By the 1960s, the rise in consumer bankruptcy and congestion in the federal courts led to proposals for reform of the nation’s bankruptcy laws. As part of a broad plan to revise the bankruptcy code, the Commission on Bankruptcy Laws of the United States recommended the establishment of independent bankruptcy courts within the federal judiciary. The Bankruptcy Reform Act of 1978 conferred original bankruptcy jurisdiction on the district courts and established a bankruptcy court in each judicial district to exercise bankruptcy jurisdiction. The act provided that the new bankruptcy courts would be considered adjuncts of the district courts, but would be presided over by bankruptcy judges appointed by the President and confirmed by the Senate for 14-year terms, beginning in 1984. In the meantime, the incumbent referees served as bankruptcy judges.
In Northern Pipeline Construction Co. v. Marathon Pipe Line Co., the Supreme Court in 1982 declared unconstitutional the grant of bankruptcy jurisdiction to independent courts composed of judges who did not have life tenure and other protections of Article III of the Constitution. In response to the court’s recommendations that Congress restructure the bankruptcy courts, the Bankruptcy Amendments and Federal Judgeship Act of 1984 conferred bankruptcy jurisdiction on the district courts and authorized the district courts to refer any or all matters falling within that jurisdiction to the bankruptcy judges for the district. The 1984 act also provided that bankruptcy judges would be appointed by the courts of appeals. Under current practice, district courts automatically refer bankruptcy cases and proceedings to the bankruptcy court. A bankruptcy court is authorized to decide all referred business, except in limited matters known as “non-core” proceedings. If one of the parties does not consent to entry of a judgment by the bankruptcy judge in these proceedings, the bankruptcy court may only hear the matter and submit proposed findings of fact and conclusions of law to the district court. The district judge then enters the final order, which is subject to review by the courts of appeals or bankruptcy appellate panels.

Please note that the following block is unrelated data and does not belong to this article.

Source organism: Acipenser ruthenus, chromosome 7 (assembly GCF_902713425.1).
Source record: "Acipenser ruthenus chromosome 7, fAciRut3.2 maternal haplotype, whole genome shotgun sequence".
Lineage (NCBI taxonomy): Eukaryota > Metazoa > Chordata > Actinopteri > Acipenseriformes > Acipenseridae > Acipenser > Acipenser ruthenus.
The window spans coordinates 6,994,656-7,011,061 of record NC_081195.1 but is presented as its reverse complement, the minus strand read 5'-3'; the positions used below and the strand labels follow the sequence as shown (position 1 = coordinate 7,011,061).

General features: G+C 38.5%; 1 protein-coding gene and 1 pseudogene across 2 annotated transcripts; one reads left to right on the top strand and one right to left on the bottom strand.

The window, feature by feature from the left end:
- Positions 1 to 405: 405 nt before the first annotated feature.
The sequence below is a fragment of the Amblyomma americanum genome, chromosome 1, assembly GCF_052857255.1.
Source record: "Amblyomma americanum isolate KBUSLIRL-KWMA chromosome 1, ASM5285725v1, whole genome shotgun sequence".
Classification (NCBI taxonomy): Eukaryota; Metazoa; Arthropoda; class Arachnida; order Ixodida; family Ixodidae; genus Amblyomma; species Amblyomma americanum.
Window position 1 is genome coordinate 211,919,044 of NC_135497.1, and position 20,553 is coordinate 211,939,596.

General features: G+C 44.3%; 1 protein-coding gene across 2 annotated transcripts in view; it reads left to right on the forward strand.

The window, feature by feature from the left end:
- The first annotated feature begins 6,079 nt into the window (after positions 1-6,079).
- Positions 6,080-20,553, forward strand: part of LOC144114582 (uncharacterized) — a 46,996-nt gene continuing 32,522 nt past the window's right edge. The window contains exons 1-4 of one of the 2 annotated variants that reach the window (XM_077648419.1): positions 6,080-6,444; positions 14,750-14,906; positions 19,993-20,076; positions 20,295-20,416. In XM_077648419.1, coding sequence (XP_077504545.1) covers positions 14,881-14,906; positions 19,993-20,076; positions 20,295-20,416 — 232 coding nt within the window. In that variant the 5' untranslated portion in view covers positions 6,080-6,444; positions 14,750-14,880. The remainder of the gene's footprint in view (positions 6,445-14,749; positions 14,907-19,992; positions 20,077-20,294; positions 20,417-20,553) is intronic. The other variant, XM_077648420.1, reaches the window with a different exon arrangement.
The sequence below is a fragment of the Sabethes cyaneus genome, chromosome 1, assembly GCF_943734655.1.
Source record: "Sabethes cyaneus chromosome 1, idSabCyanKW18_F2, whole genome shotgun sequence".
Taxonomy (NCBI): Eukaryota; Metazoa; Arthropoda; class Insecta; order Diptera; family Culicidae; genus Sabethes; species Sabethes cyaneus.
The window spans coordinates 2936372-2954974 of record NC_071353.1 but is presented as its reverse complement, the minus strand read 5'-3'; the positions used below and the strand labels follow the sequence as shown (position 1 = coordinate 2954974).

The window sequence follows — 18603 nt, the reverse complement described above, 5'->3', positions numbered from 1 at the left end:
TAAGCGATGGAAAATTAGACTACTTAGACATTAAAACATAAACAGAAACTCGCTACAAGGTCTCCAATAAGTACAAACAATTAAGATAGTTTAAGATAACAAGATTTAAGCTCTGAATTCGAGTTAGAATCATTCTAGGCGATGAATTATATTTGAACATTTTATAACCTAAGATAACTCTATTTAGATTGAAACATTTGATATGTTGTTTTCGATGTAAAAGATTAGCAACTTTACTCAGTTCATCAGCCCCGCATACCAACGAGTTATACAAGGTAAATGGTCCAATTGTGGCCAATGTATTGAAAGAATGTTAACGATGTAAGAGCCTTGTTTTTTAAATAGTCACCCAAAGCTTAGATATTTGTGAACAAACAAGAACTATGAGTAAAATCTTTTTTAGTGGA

The United States Courts consist of four different levels of legal jurisdictions that hear both criminal and civil cases. The four courts are the U.S. Supreme Court, U.S. Court of Appeals, U.S. District Courts, and U.S. Bankruptcy Courts.
U.S. Supreme Court
The United States Supreme Court consists of the Chief Justice of the United States and eight associate justices. At its discretion, and within certain guidelines established by Congress, the Supreme Court each year hears a limited number of the cases it is asked to decide. Those cases may begin in the federal or state courts, and they usually involve important questions about the Constitution or federal law.
Those currently serving on the court are Chief Justice John G. Roberts, Jr. and Associate Justices Elena Kagan, Antonin Scalia, Anthony M. Kennedy, Sonia Sotomayor, Clarence Thomas, Ruth Bader Ginsburg, Stephen G. Breyer, and Samuel A. Alito, Jr. The U.S. Supreme Court Justices Database is maintained by Northwestern University’s law school, with links to it from the U.S. Supreme Court Web site. The public database contains a wealth of information on individuals nominated (whether confirmed or not) to the Supreme Court.
In addition to the nine justices, court officers assist the court in the performance of its functions. They include the Administrative Assistant to the Chief Justice, the Clerk, the Reporter of Decisions, the Librarian, the Marshal, the Court Counsel, the Curator, the Director of Data Systems, and the Public Information Officer. The Administrative Assistant is appointed by the chief justice. The Clerk, Reporter of Decisions, Librarian, and Marshal are appointed by the court. All other court officers are appointed by the chief justice in consultation with the court.